Sunday, May 27, 2012

Be Well

Be perfect, therefore, as your heavenly Father is perfect. (NRSV)

If you’re old enough to remember the days of Vietnam and when McDonalds first put up the Golden Arches, you are also probably old enough to remember Julie Andrews’ song “Practically Perfect” in the movie “Mary Poppins”.   Mary Poppins was the nanny who was “prac-tic-ally perfect in every way”.

About the same time as Mary Poppins entered the scene, Mac Davis introduced us to his version:
   O Lord, it’s hard to be humble,
   When you’re perfect in every way
   I just can’t wait to look in the mirror,
   ‘Cause I get better looking each day

Now, those were fun things, Mary Poppins and an arrogant cowboy…priceless!  But Jesus laid out a tougher plan; He said we should “be perfect”.  What’s a believer to do with that?
The founder of Methodism, John Wesley, believed  it was possible for followers of Jesus to achieve spiritual perfection – to the point of not sinning.  Indeed, he held that God expected it.  Wesley believed the pursuit of Christian perfection should shape our lives here on earth.

It would seem that to become “perfect,” one would have to get rid of a whole shopping-list of bad things.  The problem is that we love those things because we have a base nature that tends to get worse, not better.
When I was a kid I used to come in from a hard day of playing in the dirt.  Mom would get the bath ready.  I'd go in the bathroom, sit on the edge of the bathtub, wet the end of the washcloth, and clean a little spot right in the middle of my forehead.  I could then announce with a clear conscience that I'd washed; Mom would say, "Get real!"

Reality says that if you are not 100% perfectly-clean you are still dirty.  In a spiritual sense, you are not clean, simply by quitting one or two bad habits and going to church.  That is reformation.

If you get rid of all the bad habits, go to church all the time, go on visitation, sing in the choir and give all your money, well, that is incredible reformation.  And it still isn't perfection!

In fact, that's not even what God requires, or what He wants!  God doesn’t really want your reformation; God requires a transformation!  And only the grace of God can do that!

Now, there are a lot of different ideas of exactly what Jesus meant by telling us to “be perfect” or morally healthy.  It takes a lot of thought to get our minds around this one.  We know ourselves, and we know how hard it is just to stay on a diet, or quit smoking or cussing.  But to do it all; to actually be perfect before God….that is a monumental concept.  John Wesley’s sermon on Christian Perfection is over 20 pages (be thankful this one is only 4!).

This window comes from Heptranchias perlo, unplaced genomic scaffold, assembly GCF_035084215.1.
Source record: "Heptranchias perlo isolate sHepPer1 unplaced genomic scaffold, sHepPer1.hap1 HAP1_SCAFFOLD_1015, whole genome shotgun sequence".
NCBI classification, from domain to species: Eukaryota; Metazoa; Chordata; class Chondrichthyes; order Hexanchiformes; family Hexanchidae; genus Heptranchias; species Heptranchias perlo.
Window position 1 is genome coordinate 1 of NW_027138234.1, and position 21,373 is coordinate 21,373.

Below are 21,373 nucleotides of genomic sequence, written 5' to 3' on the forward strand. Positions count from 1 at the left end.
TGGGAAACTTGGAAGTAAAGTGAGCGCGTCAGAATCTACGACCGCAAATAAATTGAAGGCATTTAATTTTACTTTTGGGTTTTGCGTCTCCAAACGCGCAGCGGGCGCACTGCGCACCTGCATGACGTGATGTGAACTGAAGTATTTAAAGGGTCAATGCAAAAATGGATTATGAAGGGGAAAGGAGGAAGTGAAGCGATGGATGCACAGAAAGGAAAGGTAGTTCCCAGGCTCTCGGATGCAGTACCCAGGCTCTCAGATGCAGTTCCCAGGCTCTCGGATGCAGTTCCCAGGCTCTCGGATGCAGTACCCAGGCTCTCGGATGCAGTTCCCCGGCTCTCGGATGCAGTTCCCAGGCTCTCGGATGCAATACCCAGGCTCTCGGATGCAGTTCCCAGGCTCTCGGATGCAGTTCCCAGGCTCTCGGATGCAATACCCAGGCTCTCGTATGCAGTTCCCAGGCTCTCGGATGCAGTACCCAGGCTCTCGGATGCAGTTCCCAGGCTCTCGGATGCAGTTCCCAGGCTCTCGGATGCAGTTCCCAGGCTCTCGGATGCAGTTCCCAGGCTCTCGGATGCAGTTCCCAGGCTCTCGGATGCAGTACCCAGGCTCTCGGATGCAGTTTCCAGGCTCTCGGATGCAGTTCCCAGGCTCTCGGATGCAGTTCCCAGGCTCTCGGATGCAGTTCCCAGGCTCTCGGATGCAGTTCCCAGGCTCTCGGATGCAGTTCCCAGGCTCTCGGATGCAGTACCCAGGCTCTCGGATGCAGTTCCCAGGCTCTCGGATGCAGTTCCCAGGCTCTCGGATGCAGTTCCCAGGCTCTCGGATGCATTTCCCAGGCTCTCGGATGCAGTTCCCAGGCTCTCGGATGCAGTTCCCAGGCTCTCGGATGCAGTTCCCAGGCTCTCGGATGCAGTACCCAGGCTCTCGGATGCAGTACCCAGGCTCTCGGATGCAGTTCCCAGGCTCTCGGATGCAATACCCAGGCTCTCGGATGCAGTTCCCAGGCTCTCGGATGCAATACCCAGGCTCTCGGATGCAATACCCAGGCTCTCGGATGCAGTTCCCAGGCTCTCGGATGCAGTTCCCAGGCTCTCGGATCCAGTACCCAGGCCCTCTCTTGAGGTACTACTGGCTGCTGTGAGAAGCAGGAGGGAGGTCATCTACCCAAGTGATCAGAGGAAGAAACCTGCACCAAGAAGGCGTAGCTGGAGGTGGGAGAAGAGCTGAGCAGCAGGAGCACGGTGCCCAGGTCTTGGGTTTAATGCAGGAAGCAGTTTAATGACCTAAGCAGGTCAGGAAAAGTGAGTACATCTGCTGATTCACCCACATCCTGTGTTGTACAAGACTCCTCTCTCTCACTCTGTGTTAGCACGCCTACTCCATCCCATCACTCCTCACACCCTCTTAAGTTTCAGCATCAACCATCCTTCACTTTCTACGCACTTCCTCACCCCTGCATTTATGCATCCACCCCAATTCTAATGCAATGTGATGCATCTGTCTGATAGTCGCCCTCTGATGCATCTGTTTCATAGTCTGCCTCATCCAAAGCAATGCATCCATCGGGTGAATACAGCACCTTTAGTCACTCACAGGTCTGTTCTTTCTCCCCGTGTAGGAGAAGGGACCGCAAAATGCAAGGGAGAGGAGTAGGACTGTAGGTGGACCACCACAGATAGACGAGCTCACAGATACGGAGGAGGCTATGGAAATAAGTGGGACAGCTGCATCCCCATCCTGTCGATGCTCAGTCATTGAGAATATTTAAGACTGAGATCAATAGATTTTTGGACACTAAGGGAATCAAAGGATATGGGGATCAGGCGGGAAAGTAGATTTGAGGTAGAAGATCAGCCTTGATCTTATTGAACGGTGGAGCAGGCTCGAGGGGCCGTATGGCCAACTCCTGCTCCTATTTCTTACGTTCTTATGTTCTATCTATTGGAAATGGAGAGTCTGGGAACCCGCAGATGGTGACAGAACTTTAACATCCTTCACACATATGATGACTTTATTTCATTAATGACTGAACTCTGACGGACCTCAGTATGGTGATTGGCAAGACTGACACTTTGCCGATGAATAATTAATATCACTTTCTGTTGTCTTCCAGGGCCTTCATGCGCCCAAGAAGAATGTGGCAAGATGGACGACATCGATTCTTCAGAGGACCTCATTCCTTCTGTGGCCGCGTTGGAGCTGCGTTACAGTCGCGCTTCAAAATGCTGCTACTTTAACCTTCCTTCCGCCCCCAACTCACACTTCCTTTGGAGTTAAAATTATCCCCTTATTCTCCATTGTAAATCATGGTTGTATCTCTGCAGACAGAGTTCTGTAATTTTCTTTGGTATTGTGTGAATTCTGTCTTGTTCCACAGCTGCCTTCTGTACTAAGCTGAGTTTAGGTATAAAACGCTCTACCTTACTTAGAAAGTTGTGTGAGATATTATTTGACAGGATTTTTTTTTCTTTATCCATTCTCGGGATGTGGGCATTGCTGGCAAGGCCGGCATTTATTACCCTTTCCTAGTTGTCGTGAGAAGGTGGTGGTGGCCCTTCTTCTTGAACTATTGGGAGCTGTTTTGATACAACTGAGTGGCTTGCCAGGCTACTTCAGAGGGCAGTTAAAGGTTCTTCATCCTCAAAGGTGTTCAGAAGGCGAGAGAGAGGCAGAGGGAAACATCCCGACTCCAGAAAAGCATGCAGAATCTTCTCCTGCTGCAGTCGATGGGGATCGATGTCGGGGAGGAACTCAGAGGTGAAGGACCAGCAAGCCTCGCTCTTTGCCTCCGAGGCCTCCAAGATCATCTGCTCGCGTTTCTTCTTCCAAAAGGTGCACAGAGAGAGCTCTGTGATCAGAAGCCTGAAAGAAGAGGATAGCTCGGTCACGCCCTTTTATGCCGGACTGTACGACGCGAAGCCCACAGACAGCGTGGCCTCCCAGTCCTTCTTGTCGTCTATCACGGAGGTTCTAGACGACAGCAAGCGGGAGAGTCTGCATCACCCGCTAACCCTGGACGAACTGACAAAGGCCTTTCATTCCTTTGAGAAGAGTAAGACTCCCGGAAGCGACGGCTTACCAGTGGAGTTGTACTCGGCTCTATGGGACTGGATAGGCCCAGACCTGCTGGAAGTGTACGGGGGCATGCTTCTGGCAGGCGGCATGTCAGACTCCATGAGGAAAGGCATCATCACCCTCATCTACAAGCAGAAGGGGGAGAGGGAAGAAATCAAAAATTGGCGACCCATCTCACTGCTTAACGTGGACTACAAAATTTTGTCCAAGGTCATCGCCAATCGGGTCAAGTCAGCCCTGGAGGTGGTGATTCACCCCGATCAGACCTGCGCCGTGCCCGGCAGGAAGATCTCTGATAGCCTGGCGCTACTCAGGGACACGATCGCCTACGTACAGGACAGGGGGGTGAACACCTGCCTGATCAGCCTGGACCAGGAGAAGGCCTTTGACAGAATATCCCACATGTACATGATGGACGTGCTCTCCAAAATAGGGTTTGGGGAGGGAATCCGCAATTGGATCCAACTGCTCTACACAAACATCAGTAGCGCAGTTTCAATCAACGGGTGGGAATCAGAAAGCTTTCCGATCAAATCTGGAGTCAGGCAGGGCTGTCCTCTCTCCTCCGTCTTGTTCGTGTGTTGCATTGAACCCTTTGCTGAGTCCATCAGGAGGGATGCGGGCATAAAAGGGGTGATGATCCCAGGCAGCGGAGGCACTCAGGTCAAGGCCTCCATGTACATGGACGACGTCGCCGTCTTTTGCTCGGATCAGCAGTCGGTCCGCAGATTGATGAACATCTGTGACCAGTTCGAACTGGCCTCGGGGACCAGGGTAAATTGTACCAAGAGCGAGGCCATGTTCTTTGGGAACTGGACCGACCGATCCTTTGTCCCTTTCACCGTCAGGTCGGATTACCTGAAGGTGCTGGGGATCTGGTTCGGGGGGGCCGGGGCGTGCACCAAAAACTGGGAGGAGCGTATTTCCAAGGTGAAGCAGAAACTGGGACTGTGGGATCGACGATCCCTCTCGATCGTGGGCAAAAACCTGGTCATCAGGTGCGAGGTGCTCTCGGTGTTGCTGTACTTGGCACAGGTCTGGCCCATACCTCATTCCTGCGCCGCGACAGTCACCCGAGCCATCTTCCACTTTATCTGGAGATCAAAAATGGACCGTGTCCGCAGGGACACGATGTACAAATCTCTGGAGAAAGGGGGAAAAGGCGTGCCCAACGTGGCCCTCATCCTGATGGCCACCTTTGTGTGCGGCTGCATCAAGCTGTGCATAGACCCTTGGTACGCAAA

So, where do you start?  How is it possible to be perfect?  How do you do that?  How do you change?  The answer is, YOU don't!  Christ does it in you!

In John’s first epistle the Apostle gives us the starting place for Christian perfection:  If we confess our sins, he is faithful and just and will forgive us our sins and purify us from all unrighteousness.   The word “purify” (or “cleanse”) is much different than the washcloth plan I tried to pass off as having cleaned Russell.  Beloved, when Jesus cleans you, not even your mother can find a dirty spot!

Now, if this is the starting point, where is the finish line?  How can we (as Wesley asked Methodists two centuries ago)…how can we “go on to perfection?”  I believe with all my heart that the answer to that question is two-fold:

Number one is that you cannot do it.  Only God can create in you the kind of moral character that “perfection” suggests.  Everywhere in Scripture we are told to follow after Jesus and his righteousness (see Matthew 6:33).  But it is not following-after to catch righteousness that we are urged to do; rather it is in the following-after we will find ourselves transformed  by the righteousness of Jesus Christ!

This is where the “number two” comes in…the longer you give yourself to Christ’s will, without reservation, totally abandoned to His leading, the more you will become like Him, and less like your old self.

It has been said that the Christian life is a marathon, not a sprint.  It was never truer of something than this one issue.  Elizabeth and I got married on February 12, 1967….a lot of changes have taken place.  Hanging out with her for the past 45-plus years has changed the little boy who tricked mama with a “little-dab’l-do-ya” washcloth.  Now there are no socks dropped on the floor, crumbs left on the table, or messy garage.  And, do you know what?  I now like it that way!

It is the same way with hanging out with Christ – there will be changes…you will be going-on to perfection as you learn to submit to His leadership.

That’s what the Apostle Paul found out.  He first met Jesus on the road to Damascus.  After following Jesus for 30 or more years he was still learning, but he’d learned the most important thing about Christian perfection – when you hang out with Jesus you learn to love what Jesus loves, and, keeping your eyes on Jesus, the rest somehow fades away…

…and the things of earth will grow strangely dim, in the light of his glory and grace.

So…you want Christian perfection?  Say it with Paul:
I want to know Christ…this one thing I do: forgetting what lies behind and straining forward to what lies ahead, I press on toward the goal for the prize of the heavenly call of God in Christ Jesus. Philippians 3:10a, 13b-14 (NRSV)

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